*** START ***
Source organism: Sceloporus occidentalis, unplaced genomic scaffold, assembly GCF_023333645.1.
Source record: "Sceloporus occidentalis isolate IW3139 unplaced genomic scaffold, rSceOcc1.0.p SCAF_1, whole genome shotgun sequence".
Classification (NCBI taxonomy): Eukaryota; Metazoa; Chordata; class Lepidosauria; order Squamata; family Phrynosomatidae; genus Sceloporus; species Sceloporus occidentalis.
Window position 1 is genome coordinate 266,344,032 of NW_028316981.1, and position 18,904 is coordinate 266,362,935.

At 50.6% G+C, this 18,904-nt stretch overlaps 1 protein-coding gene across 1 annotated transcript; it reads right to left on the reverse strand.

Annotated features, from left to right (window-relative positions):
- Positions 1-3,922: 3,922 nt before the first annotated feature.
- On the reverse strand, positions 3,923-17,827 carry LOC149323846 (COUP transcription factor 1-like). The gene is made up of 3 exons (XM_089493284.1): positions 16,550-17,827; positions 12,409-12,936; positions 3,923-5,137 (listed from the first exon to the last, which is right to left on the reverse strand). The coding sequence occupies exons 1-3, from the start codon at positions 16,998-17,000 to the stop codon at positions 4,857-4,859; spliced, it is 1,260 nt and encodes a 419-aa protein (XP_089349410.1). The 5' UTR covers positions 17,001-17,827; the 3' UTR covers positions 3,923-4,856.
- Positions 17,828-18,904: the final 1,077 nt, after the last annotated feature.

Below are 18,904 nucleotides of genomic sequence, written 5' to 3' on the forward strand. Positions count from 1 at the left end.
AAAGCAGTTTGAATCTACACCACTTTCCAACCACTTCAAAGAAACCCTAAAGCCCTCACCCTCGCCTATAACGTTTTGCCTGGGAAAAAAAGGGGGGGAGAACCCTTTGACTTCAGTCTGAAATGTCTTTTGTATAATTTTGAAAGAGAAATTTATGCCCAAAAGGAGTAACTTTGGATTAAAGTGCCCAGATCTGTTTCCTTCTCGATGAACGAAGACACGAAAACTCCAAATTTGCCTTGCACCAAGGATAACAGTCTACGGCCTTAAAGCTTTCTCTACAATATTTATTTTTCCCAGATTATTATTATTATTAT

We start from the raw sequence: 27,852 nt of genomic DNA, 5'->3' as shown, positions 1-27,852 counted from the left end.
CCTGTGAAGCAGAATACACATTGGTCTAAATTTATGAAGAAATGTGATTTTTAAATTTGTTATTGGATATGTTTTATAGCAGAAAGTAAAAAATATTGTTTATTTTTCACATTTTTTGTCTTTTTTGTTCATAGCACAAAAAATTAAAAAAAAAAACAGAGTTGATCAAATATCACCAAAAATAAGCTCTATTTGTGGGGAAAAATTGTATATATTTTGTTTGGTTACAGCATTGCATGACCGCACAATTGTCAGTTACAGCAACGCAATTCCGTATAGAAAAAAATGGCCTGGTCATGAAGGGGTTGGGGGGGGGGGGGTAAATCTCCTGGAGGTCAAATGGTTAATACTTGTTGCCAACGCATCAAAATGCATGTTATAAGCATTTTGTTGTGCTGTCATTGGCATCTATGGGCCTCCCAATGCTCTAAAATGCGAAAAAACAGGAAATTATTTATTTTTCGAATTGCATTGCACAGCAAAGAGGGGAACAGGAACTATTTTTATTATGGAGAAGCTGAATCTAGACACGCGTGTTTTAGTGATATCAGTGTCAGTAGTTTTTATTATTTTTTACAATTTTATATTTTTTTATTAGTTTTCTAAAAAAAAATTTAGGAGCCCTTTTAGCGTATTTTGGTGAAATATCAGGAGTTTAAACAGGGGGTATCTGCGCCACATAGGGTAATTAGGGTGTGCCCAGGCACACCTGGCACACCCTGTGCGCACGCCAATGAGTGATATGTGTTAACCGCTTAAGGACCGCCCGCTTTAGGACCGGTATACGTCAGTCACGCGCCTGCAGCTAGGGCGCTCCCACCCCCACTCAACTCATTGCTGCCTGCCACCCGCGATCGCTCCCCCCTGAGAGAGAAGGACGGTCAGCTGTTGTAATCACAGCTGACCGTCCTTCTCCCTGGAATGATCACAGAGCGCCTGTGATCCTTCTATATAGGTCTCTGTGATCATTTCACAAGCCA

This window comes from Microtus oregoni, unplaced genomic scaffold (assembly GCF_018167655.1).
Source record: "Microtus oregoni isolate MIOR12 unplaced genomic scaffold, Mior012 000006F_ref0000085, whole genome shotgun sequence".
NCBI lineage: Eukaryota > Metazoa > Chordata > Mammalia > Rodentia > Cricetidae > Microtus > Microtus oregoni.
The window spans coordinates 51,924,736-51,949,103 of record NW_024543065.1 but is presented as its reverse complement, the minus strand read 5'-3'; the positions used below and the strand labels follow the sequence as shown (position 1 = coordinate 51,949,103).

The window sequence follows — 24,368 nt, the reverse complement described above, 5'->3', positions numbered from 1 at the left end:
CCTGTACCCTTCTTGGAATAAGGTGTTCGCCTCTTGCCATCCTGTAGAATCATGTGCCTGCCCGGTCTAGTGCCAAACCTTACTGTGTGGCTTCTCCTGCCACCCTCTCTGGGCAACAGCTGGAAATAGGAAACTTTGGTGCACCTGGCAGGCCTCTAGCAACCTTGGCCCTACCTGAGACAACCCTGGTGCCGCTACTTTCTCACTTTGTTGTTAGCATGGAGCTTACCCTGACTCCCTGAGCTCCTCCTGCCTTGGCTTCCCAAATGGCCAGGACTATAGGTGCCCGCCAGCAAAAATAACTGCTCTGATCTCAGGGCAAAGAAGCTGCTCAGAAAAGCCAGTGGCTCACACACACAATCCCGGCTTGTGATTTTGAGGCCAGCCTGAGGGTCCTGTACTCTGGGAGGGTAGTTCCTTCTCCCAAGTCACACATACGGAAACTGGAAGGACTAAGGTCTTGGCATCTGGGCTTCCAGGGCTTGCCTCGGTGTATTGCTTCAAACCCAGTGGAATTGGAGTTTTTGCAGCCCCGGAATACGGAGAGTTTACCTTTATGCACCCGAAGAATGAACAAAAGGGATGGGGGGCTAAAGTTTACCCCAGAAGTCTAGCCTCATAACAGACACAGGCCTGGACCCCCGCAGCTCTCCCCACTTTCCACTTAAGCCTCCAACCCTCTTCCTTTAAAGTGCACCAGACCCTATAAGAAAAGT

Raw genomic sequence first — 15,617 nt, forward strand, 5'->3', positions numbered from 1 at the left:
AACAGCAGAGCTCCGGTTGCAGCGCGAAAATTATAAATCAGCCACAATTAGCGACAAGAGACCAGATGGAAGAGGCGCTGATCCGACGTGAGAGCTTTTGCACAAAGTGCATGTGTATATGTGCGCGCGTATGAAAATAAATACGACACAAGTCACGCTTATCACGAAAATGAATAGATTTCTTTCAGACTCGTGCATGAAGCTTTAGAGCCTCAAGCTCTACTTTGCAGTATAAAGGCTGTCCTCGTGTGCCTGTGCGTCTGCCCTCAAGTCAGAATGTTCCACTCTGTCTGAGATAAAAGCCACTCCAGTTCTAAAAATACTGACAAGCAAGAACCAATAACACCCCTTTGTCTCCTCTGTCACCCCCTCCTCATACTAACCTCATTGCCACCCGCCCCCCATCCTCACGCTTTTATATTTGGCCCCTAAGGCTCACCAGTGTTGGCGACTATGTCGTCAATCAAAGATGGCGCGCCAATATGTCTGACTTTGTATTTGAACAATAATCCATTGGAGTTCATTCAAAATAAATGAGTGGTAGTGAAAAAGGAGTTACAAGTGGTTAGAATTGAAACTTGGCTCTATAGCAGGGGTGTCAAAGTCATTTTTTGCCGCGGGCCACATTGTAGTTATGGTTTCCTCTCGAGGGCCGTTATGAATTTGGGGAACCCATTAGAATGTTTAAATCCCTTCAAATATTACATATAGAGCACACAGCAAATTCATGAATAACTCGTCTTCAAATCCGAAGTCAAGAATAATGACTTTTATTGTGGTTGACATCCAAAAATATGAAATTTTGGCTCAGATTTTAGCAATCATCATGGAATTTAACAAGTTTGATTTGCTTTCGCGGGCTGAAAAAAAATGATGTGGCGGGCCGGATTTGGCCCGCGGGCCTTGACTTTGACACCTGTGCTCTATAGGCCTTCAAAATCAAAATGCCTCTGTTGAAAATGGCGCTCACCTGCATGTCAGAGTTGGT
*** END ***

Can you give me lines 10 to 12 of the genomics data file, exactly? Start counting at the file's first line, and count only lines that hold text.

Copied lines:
Below are 18,904 nucleotides of genomic sequence, written 5' to 3' on the forward strand. Positions count from 1 at the left end.
AAAGCAGTTTGAATCTACACCACTTTCCAACCACTTCAAAGAAACCCTAAAGCCCTCACCCTCGCCTATAACGTTTTGCCTGGGAAAAAAAGGGGGGGAGAACCCTTTGACTTCAGTCTGAAATGTCTTTTGTATAATTTTGAAAGAGAAATTTATGCCCAAAAGGAGTAACTTTGGATTAAAGTGCCCAGATCTGTTTCCTTCTCGATGAACGAAGACACGAAAACTCCAAATTTGCCTTGCACCAAGGATAACAGTCTACGGCCTTAAAGCTTTCTCTACAATATTTATTTTTCCCAGATTATTATTATTATTAT

We start from the raw sequence: 27,852 nt of genomic DNA, 5'->3' as shown, positions 1-27,852 counted from the left end.